Pryor Digs at Cotton as Seat Looks to Be in Trouble
Two Senate candidates faced off last week in a series of debates in the Arkansas race – a high-profile contest many consider key for Republicans’ efforts to win a majority in the upper chamber.
The Senate race in Arkansas is a tight one, with Republican Rep. Tom Cotton, a tea party challenger, holding a narrow lead on incumbent Democratic Sen. Mark Pryor.
Pryor has served in the Senate since 2003 and is running for his third term, while Cotton is a relative newcomer to Washington, beginning his term in 2013.
The race is one of the most expensive in the nation, with both candidates and outside groups spending nearly $36 million, according to the Sunlight Foundation.
Cotton’s campaign has emphasized Pryor’s support for the Affordable Care Act. Both the ACA and President Obama are widely unpopular in Arkansas, where Mitt Romney easily won the 2012 presidential election.
Unlike many Democrats up for re-election, Pryor has not shied away from his support for the president’s signature law. In August, the Arkansas senator released an ad boasting about his vote in favor of Obamacare.
In their Oct. 13 debate, Cotton repeatedly tied Pryor to Obama and his policies. Pryor, on the other hand, attacked Cotton for being beholden to big-money interests.
“Time and time again, Mark Pryor has rubber-stamped Barack Obama’s big government agenda,” Cotton said.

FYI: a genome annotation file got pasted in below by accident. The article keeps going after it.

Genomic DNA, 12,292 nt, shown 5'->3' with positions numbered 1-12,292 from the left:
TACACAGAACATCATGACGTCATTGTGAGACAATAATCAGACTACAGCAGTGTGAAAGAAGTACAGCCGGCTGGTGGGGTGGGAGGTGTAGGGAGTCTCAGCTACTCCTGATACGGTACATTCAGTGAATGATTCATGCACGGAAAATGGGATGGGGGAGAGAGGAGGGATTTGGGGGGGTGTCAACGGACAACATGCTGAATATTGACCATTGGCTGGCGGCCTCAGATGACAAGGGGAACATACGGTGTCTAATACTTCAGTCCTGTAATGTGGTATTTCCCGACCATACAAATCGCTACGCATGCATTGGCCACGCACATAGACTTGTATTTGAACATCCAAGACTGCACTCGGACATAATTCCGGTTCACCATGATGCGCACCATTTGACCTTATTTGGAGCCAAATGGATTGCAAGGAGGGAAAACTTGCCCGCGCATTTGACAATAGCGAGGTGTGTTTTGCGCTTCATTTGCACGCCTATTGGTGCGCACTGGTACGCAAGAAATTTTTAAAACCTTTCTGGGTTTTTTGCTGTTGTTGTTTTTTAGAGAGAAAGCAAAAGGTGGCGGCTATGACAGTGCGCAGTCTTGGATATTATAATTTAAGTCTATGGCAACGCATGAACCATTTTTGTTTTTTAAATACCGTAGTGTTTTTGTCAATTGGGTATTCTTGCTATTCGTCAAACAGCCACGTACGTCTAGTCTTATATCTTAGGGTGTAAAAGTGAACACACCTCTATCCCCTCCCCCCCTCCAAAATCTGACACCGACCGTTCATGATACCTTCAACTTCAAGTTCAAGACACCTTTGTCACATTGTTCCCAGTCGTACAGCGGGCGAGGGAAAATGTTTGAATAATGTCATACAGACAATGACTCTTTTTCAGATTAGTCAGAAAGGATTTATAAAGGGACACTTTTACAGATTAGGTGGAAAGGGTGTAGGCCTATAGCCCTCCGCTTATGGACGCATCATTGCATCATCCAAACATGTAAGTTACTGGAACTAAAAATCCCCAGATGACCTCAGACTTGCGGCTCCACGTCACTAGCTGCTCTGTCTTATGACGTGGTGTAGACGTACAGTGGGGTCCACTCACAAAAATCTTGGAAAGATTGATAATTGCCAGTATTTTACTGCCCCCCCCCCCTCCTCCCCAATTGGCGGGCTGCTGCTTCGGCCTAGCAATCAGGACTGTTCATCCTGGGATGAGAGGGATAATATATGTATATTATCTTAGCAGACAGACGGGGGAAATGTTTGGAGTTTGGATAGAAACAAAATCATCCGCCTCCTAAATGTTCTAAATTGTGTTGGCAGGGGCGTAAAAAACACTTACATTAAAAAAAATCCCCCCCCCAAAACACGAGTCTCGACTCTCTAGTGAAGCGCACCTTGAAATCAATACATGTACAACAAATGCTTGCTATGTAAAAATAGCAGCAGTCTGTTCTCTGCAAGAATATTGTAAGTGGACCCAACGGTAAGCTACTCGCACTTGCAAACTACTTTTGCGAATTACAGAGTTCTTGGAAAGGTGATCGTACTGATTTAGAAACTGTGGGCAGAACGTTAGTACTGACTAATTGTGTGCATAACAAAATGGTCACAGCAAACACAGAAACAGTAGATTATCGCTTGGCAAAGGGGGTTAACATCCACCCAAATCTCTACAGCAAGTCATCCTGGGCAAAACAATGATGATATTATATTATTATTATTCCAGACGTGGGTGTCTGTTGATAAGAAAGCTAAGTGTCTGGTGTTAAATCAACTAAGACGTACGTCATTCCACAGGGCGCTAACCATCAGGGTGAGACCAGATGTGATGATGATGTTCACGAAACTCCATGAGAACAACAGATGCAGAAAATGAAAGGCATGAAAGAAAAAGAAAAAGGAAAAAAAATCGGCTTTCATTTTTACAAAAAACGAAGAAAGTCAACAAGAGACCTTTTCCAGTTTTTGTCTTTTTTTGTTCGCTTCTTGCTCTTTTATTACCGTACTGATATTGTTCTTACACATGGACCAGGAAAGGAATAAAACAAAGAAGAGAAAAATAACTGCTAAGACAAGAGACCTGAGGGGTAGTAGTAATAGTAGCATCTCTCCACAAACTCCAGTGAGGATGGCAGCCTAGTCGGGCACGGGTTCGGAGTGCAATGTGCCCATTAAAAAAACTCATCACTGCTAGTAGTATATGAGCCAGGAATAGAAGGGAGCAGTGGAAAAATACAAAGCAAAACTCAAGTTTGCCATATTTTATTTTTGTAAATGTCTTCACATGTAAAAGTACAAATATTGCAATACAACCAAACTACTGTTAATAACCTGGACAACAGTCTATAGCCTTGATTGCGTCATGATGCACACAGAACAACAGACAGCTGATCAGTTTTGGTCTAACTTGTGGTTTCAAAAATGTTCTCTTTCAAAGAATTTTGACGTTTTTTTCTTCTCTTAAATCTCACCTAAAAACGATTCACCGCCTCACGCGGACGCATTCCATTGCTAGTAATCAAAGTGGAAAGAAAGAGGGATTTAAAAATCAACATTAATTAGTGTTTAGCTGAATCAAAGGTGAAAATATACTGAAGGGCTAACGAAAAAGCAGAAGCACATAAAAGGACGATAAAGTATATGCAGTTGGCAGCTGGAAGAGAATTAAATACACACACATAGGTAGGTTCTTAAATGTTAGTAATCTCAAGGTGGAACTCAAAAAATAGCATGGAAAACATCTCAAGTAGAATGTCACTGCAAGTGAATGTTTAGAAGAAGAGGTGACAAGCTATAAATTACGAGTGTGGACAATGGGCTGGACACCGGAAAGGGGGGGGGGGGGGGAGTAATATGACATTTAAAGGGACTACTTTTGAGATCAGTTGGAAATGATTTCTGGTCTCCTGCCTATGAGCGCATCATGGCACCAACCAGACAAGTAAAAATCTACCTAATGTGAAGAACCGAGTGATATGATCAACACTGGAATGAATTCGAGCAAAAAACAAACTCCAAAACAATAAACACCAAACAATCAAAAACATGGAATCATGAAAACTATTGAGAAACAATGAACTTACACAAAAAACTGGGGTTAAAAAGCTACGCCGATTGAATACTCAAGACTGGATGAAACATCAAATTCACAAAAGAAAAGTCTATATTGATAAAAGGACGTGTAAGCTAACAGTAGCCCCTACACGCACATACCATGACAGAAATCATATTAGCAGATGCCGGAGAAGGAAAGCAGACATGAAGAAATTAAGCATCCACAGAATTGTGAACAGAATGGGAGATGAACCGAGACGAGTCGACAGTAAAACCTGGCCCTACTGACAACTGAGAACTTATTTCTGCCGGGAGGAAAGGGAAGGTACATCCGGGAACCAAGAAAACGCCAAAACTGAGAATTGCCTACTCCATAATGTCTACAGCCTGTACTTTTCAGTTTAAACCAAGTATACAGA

Pryor retorted that he listens to the people of Arkansas and not to “out-of-state billionaires.” He slammed Cotton for attending a fundraiser organized by Charles and David Koch in California, saying the congressman will do anything to “get their money to win this race.”
“They are investing in Tom Cotton just like they would invest in a company. Why? They want to get a payback on their investment, and they will,” Pryor said. “If he’s elected to the Senate, they will get six years of paydays.”
The two candidates also traded barbs on foreign policy.
Cotton, an Iraq and Afghanistan veteran, said troops should not be ruled out as an option in fighting the Islamic State in Iraq and al-Sham (ISIS).
“No serious leader, certainly no commander in chief, would ever take any option off the table, including boots on the ground,” Cotton said. “Because the Islamic State certainly isn’t taking the option off the table.”
He criticized the president for lacking an effective military strategy and making the U.S. look “weak and soft in the world,” adding that Pryor has backed Obama’s “foreign policy of weakness, hesitation, and indecision.”
Pryor accused Cotton of being more interested in spending money on nation building abroad than on domestic needs.
“He’s voted to do things like spend billions of dollars in places like Afghanistan for schools and roads and hospitals. But he’s voted to cut schools, roads and hospitals here in Arkansas,” Pryor said.